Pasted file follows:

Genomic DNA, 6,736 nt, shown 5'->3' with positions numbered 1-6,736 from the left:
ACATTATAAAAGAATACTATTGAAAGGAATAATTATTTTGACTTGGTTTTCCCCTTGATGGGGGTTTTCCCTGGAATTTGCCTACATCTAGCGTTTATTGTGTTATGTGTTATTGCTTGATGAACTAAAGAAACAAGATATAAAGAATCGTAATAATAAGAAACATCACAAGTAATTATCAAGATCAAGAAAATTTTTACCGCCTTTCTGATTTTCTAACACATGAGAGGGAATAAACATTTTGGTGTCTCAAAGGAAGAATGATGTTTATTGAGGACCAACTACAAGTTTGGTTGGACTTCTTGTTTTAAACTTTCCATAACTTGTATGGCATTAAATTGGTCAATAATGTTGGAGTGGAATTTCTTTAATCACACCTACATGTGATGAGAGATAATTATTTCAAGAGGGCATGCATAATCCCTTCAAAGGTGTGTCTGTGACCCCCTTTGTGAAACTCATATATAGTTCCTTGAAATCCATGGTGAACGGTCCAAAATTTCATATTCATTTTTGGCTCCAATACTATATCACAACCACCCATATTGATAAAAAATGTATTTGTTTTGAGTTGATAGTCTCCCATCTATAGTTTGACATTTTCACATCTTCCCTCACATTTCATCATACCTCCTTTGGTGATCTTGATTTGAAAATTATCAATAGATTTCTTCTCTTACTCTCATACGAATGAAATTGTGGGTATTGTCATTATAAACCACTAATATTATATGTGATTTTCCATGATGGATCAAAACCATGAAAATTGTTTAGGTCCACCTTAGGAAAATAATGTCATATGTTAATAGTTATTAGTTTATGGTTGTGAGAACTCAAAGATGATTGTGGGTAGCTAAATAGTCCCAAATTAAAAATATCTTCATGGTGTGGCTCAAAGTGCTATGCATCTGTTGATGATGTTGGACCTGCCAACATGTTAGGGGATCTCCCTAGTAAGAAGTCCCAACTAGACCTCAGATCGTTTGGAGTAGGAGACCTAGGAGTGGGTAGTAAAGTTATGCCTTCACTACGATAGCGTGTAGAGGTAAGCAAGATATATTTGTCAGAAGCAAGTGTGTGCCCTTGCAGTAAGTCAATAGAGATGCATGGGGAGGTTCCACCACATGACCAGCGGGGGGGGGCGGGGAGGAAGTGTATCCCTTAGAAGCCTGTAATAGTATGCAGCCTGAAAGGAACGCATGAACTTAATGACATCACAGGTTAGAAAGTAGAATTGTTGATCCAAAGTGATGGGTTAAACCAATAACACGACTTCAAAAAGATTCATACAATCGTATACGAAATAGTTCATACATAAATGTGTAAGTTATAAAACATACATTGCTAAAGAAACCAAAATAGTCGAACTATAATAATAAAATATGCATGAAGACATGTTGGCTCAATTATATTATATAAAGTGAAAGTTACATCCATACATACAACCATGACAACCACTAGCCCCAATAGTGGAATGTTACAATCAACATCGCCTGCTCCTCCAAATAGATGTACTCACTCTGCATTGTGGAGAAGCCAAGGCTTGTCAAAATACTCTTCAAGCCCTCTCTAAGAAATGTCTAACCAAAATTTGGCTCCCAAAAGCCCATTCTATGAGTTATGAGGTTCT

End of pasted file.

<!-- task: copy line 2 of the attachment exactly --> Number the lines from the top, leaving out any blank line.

ACATTATAAAAGAATACTATTGAAAGGAATAATTATTTTGACTTGGTTTTCCCCTTGATGGGGGTTTTCCCTGGAATTTGCCTACATCTAGCGTTTATTGTGTTATGTGTTATTGCTTGATGAACTAAAGAAACAAGATATAAAGAATCGTAATAATAAGAAACATCACAAGTAATTATCAAGATCAAGAAAATTTTTACCGCCTTTCTGATTTTCTAACACATGAGAGGGAATAAACATTTTGGTGTCTCAAAGGAAGAATGATGTTTATTGAGGACCAACTACAAGTTTGGTTGGACTTCTTGTTTTAAACTTTCCATAACTTGTATGGCATTAAATTGGTCAATAATGTTGGAGTGGAATTTCTTTAATCACACCTACATGTGATGAGAGATAATTATTTCAAGAGGGCATGCATAATCCCTTCAAAGGTGTGTCTGTGACCCCCTTTGTGAAACTCATATATAGTTCCTTGAAATCCATGGTGAACGGTCCAAAATTTCATATTCATTTTTGGCTCCAATACTATATCACAACCACCCATATTGATAAAAAATGTATTTGTTTTGAGTTGATAGTCTCCCATCTATAGTTTGACATTTTCACATCTTCCCTCACATTTCATCATACCTCCTTTGGTGATCTTGATTTGAAAATTATCAATAGATTTCTTCTCTTACTCTCATACGAATGAAATTGTGGGTATTGTCATTATAAACCACTAATATTATATGTGATTTTCCATGATGGATCAAAACCATGAAAATTGTTTAGGTCCACCTTAGGAAAATAATGTCATATGTTAATAGTTATTAGTTTATGGTTGTGAGAACTCAAAGATGATTGTGGGTAGCTAAATAGTCCCAAATTAAAAATATCTTCATGGTGTGGCTCAAAGTGCTATGCATCTGTTGATGATGTTGGACCTGCCAACATGTTAGGGGATCTCCCTAGTAAGAAGTCCCAACTAGACCTCAGATCGTTTGGAGTAGGAGACCTAGGAGTGGGTAGTAAAGTTATGCCTTCACTACGATAGCGTGTAGAGGTAAGCAAGATATATTTGTCAGAAGCAAGTGTGTGCCCTTGCAGTAAGTCAATAGAGATGCATGGGGAGGTTCCACCACATGACCAGCGGGGGGGGGCGGGGAGGAAGTGTATCCCTTAGAAGCCTGTAATAGTATGCAGCCTGAAAGGAACGCATGAACTTAATGACATCACAGGTTAGAAAGTAGAATTGTTGATCCAAAGTGATGGGTTAAACCAATAACACGACTTCAAAAAGATTCATACAATCGTATACGAAATAGTTCATACATAAATGTGTAAGTTATAAAACATACATTGCTAAAGAAACCAAAATAGTCGAACTATAATAATAAAATATGCATGAAGACATGTTGGCTCAATTATATTATATAAAGTGAAAGTTACATCCATACATACAACCATGACAACCACTAGCCCCAATAGTGGAATGTTACAATCAACATCGCCTGCTCCTCCAAATAGATGTACTCACTCTGCATTGTGGAGAAGCCAAGGCTTGTCAAAATACTCTTCAAGCCCTCTCTAAGAAATGTCTAACCAAAATTTGGCTCCCAAAAGCCCATTCTATGAGTTATGAGGTTCT